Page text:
“As elected officials from two different political parties,” they wrote, “we may not always agree on every issue, but we do agree on this: keep Long Beach together. We are asking you to support that Long Beach representation remains in Los Angeles County and that pieces of Long Beach neighborhoods are not thrown into electoral districts in Orange County.”
Garcia is a Democrat, and DeLong is a Republican.
Rep. Dana Rohrabacher, a Republican, represents the 46th Congressional District that covers an area that spans two counties and includes a portion of the Long Beach coastline. His district stretches west as far as Palos Verdes Estates. If the Commission chooses to separate districts along county lines, Rohrabacher’s constituency would be immediately affected. When asked to comment on Rohrabacher’s Long Beach constituency, a spokesperson from the representative’s Washington, DC office offered a brief statement over email.
“Mr. Rohrabacher has honorably served his constituents in Long Beach and hopes he has the opportunity to continue to do so,” said Tara Olivia Setmayer, communications director for Rohrabacher. “It does the residents of Long Beach a disservice if they are drawn into a district that only has one representative in Congress instead of two.”
However, during Wednesday night’s meeting, many residents who live in other districts said they are happy with their district maps and representation. Some had advocated to keep the 37th Congressional District intact. Some also stressed that Long Beach does not need to have a Congressional district with only one representative.
Still others want to correct boundaries. A few residents addressed how they have been affected by past redistricting efforts for the state Assembly and Senate areas.
“I think what you find is that redistricting [has] pretty much been arbitrary in this city, at least for the Assembly District and the Senate District,” said Tonia Reyes Uranga, a former Long Beach councilmember in a short interview Wednesday night. Reyes Uranga says that she is represented by State Sen. Rod Wright who is based in Inglewood. Reyes Uranga said she has no plans to run for the state or Congressional offices that would be affected by the redistricting process. She further pointed out problems with the Assembly representation. She did not move her residence, but in the duration of ten years she was moved between the 54th and 55th State Assembly districts, according to Reyes Uranga.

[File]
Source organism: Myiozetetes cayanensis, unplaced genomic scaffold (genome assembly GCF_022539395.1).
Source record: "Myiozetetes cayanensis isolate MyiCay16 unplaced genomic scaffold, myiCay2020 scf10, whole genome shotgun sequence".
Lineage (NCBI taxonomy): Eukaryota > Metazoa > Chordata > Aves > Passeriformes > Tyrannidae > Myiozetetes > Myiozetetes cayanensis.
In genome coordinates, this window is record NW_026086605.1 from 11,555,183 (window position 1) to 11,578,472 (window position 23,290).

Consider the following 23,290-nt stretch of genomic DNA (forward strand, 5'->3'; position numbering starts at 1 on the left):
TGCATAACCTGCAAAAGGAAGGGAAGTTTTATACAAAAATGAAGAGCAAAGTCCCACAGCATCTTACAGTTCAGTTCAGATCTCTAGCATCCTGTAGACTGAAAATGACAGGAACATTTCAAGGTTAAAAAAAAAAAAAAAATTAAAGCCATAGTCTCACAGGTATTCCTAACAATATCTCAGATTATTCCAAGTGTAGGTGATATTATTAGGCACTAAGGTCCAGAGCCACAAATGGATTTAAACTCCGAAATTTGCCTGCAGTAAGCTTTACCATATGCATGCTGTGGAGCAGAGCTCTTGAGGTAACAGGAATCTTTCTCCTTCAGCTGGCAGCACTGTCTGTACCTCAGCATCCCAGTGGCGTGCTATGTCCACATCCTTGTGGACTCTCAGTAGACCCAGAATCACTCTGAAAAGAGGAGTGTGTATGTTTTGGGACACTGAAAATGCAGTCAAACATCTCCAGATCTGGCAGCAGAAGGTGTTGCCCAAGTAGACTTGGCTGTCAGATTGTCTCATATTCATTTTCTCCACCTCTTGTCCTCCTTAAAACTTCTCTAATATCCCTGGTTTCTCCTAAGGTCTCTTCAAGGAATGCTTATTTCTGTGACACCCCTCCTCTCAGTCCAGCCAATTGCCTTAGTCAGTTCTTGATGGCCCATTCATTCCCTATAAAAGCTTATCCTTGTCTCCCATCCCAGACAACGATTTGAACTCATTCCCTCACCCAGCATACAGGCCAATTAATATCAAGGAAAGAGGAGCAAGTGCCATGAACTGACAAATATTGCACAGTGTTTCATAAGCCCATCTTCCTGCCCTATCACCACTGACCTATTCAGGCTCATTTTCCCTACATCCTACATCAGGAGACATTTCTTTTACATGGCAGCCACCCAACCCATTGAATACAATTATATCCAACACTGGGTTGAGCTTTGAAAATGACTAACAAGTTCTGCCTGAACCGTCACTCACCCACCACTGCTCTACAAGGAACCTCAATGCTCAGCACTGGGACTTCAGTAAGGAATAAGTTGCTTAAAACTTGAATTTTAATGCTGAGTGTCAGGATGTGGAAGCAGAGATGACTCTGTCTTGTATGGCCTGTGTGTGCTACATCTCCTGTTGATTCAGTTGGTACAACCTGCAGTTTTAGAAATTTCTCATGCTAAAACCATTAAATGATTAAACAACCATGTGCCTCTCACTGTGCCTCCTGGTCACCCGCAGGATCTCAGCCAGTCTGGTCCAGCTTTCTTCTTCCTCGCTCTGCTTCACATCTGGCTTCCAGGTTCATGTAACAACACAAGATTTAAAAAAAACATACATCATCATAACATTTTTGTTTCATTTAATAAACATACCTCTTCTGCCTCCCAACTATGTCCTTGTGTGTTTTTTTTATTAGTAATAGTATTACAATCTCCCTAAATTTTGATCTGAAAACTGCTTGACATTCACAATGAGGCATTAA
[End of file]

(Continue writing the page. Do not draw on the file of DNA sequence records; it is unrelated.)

“You know, they draw these lines around our homes without any kind of acknowledgement as to what the communities of interests are,” she said.
As constituents spoke about their unique communities, staffers who were ready to assist the Commission quickly accessed maps that were then projected onto a screen. Many times, members of the Commission asked speakers to name other neighboring communities that should be incorporated into their district. At times, the staff took a moment to sketch out a model of a district map based on the speakers’ proposals.
“I like to remind people that they have the opportunity to have an impact on who’s going to represent them,” said Long Beach Councilmember Rae Gabelich in a telephone interview Wednesday afternoon. “How they’re drawn makes no difference to me,” she said, indicating that she has no plans to run for the state or Congressional offices that would be affected by redistricting. Earlier this month, she had encouraged her constituents to participate in this process.
Members of the public are invited to contact the Commission to voice their opinions on redistricting. A list of upcoming meetings will be posted at wedrawthelines.ca.gov. Those interested may also call the Commission at (866) 356-5217.
The Commission plans to submit a first draft of the map based on the input from the hearings by June 10, according to their information packet. Future hearings where the public will offer their input are scheduled this summer after the first, second and final drafts are submitted. The deadline for the Commission to approve a final draft of the district maps is Aug. 15.